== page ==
Dave Thomas

06/15/2022

Not What She Deserved

It was a warm summer evening, and the kids, Russ, Doug, and Terri were playing in the front yard after supper. Pat was finishing up in the kitchen, and I was working in the garage with the big overhead door open. Suddenly, an El Cajon police car pulled up at the curb, and an officer got out and went to our front door. I headed for the front door, and got there just after the officer knocked, and Pat opened the door. The officer said, “We got a report that your son, Russell, had urinated on a neighbor girl. I’m here to find out just how that happened.” The kids had already gathered around to see what was happening. Pat and I both said that Russell wouldn’t do such a thing. The officer turned to the kids and asked which one was Russell. Russ identified himself, and the officer said, “Okay, Russell. Tell me exactly what happened.” 

Russ told the whole story:  The 7-11 down around the corner from us had a sale on some cheap water pistols, and the neighborhood kids had been having a lot of fun with water fights. Unfortunately, the water guns were so cheaply made, they didn’t last long.

A couple of days prior to this, we had visited our friends, the Hewitt’s. Roy Hewitt’s horse had been sick, and he had been giving it shots with big horse syringes. Roy hadn’t thrown the used syringes away but had left them on his work bench. Russ saw how big they were and thought they might make good water guns. Roy said he could have a couple of them, so Russ took them home and started using them.

The evening in question, as I said, the kids were playing in the front yard. A neighbor girl came riding down the sidewalk on her bike, probably headed for the 7-11. This girl had quite a mouth on her and she was always giving the rest of the kids (mainly Russ) a hard time about something. She finished her comments and rode down the sidewalk. A few minutes later, she came riding back up the sidewalk. Russ just happened to have a loaded “water gun” syringe in his hand, and, seeing the approaching girl, he hid his hand behind his leg. As the girl rode past them, running her mouth all the way, Russ pulled his arm out from behind his leg and squirted the girl as she went by. She must not have noticed until she got home, and then she or her folks decided that Russ must have urinated on her.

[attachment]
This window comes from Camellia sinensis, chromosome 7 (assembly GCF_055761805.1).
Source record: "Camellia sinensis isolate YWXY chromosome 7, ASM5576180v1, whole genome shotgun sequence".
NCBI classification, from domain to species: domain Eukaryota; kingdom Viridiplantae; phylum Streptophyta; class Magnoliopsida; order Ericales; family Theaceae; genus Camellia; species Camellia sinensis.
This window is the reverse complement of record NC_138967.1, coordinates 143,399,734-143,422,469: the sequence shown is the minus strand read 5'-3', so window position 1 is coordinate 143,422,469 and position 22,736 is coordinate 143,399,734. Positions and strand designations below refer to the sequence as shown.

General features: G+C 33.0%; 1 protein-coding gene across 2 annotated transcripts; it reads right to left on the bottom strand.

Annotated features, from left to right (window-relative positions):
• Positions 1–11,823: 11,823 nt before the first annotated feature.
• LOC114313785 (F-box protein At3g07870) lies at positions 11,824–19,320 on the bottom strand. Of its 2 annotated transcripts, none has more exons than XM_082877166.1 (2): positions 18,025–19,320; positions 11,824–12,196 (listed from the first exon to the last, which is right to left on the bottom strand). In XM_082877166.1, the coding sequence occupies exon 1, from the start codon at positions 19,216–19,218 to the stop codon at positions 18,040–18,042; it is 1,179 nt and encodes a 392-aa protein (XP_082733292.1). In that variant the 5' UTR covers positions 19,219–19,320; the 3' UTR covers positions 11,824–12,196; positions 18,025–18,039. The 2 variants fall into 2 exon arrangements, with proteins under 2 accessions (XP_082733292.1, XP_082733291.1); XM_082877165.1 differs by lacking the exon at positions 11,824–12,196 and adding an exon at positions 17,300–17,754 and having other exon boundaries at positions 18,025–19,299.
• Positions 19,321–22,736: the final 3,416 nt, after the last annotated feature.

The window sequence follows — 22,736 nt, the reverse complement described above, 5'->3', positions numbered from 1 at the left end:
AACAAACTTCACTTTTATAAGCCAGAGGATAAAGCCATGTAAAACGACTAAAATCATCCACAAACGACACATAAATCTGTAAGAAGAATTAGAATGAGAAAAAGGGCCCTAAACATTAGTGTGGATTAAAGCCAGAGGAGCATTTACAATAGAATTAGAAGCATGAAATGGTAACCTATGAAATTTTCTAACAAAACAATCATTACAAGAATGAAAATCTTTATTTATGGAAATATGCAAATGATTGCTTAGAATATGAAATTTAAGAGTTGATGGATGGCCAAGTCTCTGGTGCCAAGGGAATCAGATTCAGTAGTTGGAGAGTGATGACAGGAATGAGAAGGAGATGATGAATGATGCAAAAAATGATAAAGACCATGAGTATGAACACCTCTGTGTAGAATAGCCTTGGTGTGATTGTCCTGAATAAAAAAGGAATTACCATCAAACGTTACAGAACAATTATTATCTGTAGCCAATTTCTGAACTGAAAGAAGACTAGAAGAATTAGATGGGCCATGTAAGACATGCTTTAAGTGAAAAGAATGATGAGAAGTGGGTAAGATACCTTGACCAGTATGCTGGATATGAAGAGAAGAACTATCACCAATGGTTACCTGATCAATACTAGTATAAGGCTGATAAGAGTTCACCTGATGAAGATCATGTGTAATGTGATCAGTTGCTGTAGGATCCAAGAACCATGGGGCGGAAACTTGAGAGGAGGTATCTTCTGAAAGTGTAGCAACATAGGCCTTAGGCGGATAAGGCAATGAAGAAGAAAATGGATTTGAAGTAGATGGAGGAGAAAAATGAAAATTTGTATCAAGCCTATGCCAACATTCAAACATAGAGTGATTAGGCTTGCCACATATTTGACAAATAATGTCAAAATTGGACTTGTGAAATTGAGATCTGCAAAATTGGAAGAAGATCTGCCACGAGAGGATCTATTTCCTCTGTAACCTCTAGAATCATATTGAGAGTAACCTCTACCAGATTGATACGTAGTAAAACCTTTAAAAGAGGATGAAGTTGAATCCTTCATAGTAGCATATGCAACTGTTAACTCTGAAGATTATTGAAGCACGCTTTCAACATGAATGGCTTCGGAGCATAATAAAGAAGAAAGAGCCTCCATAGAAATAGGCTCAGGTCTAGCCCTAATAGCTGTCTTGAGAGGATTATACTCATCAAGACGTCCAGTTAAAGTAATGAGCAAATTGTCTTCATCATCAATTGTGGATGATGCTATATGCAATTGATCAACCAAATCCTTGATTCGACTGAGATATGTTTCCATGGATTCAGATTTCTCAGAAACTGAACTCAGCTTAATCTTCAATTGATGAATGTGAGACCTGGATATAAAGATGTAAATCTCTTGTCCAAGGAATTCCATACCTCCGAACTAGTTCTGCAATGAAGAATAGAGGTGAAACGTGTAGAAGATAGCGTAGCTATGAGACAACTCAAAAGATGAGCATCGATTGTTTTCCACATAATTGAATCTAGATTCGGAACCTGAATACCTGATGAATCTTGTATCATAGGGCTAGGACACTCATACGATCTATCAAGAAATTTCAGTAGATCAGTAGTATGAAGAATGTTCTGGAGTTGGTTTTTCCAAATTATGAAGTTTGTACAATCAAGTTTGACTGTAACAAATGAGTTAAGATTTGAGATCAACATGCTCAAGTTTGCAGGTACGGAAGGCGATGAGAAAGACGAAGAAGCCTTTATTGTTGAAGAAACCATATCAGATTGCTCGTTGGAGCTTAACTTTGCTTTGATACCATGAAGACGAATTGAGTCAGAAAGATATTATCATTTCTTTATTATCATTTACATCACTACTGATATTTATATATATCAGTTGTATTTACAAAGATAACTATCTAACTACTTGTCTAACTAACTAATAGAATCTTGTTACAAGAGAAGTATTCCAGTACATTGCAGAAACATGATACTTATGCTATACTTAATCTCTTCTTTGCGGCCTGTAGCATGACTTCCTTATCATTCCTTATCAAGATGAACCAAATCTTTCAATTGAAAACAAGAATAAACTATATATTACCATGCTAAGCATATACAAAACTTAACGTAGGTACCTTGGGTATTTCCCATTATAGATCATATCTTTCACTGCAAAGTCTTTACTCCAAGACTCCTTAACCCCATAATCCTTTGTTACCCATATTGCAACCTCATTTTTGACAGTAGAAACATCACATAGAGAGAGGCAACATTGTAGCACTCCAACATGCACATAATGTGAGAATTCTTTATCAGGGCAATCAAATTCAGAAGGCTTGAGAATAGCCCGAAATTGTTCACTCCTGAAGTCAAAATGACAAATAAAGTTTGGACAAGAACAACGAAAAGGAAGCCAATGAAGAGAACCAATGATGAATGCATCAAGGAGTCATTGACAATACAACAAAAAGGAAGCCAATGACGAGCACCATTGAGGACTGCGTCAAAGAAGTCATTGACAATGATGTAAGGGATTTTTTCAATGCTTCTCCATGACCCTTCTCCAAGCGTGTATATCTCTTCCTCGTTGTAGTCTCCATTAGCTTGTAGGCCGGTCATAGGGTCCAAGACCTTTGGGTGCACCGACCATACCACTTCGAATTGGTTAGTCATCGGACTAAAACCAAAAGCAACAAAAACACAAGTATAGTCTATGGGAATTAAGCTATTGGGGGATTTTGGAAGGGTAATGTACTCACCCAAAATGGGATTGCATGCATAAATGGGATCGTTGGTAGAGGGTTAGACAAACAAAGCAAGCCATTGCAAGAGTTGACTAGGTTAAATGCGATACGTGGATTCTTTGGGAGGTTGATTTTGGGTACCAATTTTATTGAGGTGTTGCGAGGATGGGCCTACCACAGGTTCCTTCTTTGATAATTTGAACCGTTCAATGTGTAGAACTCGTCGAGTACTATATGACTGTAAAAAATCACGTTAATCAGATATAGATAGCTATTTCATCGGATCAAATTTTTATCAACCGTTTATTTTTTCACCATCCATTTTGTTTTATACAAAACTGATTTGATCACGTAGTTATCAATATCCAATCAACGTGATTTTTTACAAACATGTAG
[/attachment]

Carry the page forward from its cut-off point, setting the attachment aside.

Pat and I could see that the officer was having a hard time keeping from laughing. He pulled himself together and put on his “tough cop” face and said, “Okay, Russell, I believe you, but I don’t want this to ever happen again.”

Dave Thomas

06/10/2022

More About Miss Patty

Lee The household on 8th Street in Eureka, Kansas was always busy. Maude Lee had her two daughters, Melba and Mable and Melba’s daughter, Patty, living with her. The house was a one bedroom with a small living room dominated by a pot-bellied coal burning stove, and with a large kitchen with a wood burning range. There was a small front porch and a screened-in back porch, and of course, an outhouse,  complete with a Sears Roebuck catalog as a source of paper.

Gathering fuel for the stove was a family affair. They each had a bucket, including Patty, who had a bucket that was just her size. They would walk along the railroad tracks and pick up the lumps of coal that had spilled to the ground when the tender or fire box was being loaded.  The family was grateful for the coal, but Patty had another railroad memory that wasn’t so good. One day, there was a derailment that resulted in a railroad car laying on it’s side just a couple of blocks from the house. That really frightened Patty as she realized that if the train had  gone a little farther it could have wiped out their house.